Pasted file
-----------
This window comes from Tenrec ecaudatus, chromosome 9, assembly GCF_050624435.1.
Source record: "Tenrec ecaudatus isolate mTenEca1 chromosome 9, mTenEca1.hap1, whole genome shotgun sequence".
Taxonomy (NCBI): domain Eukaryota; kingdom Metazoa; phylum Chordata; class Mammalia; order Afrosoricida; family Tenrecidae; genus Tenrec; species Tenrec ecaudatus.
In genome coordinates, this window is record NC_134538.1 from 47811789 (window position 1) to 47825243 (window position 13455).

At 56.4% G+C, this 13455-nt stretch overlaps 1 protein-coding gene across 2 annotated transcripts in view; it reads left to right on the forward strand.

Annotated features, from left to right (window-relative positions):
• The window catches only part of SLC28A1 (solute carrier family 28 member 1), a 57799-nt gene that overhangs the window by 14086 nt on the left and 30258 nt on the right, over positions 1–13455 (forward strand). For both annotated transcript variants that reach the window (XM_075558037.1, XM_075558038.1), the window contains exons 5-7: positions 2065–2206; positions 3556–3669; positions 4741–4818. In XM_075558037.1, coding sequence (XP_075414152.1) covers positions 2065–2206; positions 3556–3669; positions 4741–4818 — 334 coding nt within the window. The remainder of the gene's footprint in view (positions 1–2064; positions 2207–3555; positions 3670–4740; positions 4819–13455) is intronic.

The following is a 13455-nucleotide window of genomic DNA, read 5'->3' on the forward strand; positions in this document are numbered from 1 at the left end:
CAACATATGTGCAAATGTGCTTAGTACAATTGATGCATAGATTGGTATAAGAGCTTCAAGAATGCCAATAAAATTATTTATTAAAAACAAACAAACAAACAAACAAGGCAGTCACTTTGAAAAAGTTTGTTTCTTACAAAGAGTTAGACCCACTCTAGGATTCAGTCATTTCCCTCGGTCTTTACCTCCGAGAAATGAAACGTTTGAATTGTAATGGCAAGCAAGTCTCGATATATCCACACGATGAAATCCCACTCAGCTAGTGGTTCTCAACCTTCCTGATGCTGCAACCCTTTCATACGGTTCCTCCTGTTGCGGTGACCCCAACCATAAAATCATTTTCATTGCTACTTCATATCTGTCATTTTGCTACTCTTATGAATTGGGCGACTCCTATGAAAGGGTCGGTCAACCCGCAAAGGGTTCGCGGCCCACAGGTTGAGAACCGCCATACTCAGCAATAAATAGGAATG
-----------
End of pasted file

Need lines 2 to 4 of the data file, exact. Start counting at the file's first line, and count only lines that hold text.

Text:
Source record: "Tenrec ecaudatus isolate mTenEca1 chromosome 9, mTenEca1.hap1, whole genome shotgun sequence".
Taxonomy (NCBI): domain Eukaryota; kingdom Metazoa; phylum Chordata; class Mammalia; order Afrosoricida; family Tenrecidae; genus Tenrec; species Tenrec ecaudatus.
In genome coordinates, this window is record NC_134538.1 from 47811789 (window position 1) to 47825243 (window position 13455).